When individuals reside in condos or apartments, they do not want to hear conversations happening in the next unit. This can be accomplished by constructing adequate walls to sufficiently block the sound.
Standards now require high-performance sound absorption overhead in many building types. Understanding the acoustic requirements within the building standards and translating those correctly into a project’s written specification is only the first step. One should also understand other potential impacts on the building design to ensure the facility sounds good overall when completed.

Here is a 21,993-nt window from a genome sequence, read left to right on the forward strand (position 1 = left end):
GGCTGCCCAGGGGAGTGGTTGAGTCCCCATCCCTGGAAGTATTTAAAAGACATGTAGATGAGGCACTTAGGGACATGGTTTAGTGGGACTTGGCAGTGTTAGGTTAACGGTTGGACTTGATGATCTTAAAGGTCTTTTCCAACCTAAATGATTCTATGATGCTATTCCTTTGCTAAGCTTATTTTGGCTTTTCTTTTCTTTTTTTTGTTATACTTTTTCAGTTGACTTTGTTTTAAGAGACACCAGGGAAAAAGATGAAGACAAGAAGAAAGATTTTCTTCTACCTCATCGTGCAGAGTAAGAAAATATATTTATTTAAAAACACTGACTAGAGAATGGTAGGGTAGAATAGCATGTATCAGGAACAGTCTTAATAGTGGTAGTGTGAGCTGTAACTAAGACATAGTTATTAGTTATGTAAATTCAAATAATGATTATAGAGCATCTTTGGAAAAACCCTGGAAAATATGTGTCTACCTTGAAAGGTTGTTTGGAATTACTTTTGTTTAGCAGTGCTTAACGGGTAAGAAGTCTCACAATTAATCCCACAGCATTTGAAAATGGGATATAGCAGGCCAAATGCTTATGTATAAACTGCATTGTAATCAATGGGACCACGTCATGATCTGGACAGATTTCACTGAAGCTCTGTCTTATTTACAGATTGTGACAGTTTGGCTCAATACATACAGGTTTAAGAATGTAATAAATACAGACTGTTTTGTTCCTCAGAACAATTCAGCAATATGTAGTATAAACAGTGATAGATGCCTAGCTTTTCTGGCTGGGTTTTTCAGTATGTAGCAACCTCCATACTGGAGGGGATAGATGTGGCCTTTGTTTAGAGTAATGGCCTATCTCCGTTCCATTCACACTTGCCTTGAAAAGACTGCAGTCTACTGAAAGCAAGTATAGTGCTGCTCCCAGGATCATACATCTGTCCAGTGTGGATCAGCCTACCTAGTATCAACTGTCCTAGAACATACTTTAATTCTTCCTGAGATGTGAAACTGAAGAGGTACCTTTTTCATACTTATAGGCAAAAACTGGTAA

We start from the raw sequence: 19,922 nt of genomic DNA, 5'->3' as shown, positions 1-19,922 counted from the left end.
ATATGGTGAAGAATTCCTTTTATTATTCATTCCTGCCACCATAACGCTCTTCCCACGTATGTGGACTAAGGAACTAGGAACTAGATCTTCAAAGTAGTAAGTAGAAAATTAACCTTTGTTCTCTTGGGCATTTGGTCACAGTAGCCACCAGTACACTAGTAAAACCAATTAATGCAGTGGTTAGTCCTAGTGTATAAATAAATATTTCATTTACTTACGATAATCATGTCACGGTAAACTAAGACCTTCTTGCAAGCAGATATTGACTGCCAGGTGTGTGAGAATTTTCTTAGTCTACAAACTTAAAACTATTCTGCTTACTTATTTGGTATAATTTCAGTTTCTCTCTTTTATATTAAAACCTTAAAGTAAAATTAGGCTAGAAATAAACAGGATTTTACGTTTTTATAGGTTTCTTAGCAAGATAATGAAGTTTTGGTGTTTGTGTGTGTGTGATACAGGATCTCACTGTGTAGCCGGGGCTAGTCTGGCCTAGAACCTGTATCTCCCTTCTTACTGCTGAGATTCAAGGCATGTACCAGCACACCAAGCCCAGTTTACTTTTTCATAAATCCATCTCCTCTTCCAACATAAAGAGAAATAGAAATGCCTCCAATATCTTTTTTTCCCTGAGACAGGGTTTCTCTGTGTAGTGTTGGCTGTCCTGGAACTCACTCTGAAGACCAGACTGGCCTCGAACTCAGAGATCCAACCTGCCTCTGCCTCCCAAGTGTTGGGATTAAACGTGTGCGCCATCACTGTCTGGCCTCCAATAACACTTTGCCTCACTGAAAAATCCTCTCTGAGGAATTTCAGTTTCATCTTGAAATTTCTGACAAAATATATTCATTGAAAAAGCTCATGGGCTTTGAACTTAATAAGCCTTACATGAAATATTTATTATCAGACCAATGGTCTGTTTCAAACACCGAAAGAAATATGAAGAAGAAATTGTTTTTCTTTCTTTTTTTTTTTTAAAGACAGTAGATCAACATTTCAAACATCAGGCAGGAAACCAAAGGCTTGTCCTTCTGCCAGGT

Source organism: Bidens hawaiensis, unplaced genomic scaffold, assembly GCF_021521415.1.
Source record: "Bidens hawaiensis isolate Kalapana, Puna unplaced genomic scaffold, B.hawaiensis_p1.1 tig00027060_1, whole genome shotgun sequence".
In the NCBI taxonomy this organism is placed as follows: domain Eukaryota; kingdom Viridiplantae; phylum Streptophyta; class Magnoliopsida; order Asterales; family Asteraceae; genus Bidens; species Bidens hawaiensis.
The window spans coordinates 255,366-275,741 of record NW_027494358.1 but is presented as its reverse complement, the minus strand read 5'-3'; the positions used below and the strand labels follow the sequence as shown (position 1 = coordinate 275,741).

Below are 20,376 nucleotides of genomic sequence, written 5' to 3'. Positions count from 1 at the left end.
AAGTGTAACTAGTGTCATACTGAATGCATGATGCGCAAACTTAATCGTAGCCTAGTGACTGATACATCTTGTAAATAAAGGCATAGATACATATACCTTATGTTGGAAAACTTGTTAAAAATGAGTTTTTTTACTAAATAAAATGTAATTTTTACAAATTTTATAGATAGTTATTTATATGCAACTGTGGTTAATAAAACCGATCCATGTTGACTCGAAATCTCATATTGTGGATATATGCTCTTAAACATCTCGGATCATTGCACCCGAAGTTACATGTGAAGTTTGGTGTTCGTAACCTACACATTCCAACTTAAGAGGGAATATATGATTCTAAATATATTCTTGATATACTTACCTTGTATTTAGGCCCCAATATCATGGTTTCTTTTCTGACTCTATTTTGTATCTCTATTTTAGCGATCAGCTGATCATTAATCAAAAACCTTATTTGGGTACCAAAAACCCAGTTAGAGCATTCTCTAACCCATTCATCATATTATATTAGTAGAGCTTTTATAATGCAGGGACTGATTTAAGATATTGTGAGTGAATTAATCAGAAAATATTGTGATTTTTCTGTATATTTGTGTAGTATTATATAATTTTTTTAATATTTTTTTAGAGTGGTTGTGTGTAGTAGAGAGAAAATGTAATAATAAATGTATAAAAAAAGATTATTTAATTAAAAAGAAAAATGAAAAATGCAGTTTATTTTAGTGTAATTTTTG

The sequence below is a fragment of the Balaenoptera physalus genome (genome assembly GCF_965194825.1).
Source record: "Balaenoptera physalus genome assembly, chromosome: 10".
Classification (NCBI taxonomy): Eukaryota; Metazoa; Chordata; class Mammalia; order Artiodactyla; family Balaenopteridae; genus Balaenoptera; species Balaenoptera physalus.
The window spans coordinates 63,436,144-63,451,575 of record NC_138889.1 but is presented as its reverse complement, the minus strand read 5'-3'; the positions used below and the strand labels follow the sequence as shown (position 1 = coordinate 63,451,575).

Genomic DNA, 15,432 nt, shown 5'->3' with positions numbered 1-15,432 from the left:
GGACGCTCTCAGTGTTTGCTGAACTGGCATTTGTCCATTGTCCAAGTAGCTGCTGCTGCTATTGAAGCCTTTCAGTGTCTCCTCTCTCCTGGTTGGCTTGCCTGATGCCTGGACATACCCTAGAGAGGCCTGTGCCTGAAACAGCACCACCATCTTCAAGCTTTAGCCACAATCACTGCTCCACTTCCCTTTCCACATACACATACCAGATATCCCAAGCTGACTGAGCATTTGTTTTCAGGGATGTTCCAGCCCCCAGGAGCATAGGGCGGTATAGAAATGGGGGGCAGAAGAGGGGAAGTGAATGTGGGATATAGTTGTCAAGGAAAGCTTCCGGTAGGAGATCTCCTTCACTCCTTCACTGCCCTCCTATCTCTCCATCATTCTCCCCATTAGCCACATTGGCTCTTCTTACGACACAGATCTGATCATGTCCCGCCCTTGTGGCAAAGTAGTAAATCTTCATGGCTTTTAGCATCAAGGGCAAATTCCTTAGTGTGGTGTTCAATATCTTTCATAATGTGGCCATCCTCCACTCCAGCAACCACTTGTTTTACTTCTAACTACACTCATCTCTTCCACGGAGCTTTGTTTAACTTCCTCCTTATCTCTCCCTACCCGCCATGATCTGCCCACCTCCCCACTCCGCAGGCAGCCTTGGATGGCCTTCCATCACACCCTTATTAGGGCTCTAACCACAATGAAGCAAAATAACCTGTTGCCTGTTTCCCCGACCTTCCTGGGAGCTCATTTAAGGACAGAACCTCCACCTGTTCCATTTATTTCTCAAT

An important function of the building envelope is noise mitigation. Mixed-use buildings offer the benefit of social activities adjacent to habitable units, but spaces such as restaurants and bars will often operate late into the night, and require the ability to generate higher noise levels.
Although it may seem like a small part of the project, correctly understanding impact insulation class/sound transmission class (IIC/STC) ratings as well as choosing acoustical underlayments can have an immense effect on the lifetime profitability of a project and value of repeat clients and customers.
When designing building entryways, especially highly visible and heavily trafficked ones, architects and specifiers must successfully achieve precision, performance, and beauty (the triple threat) simultaneously.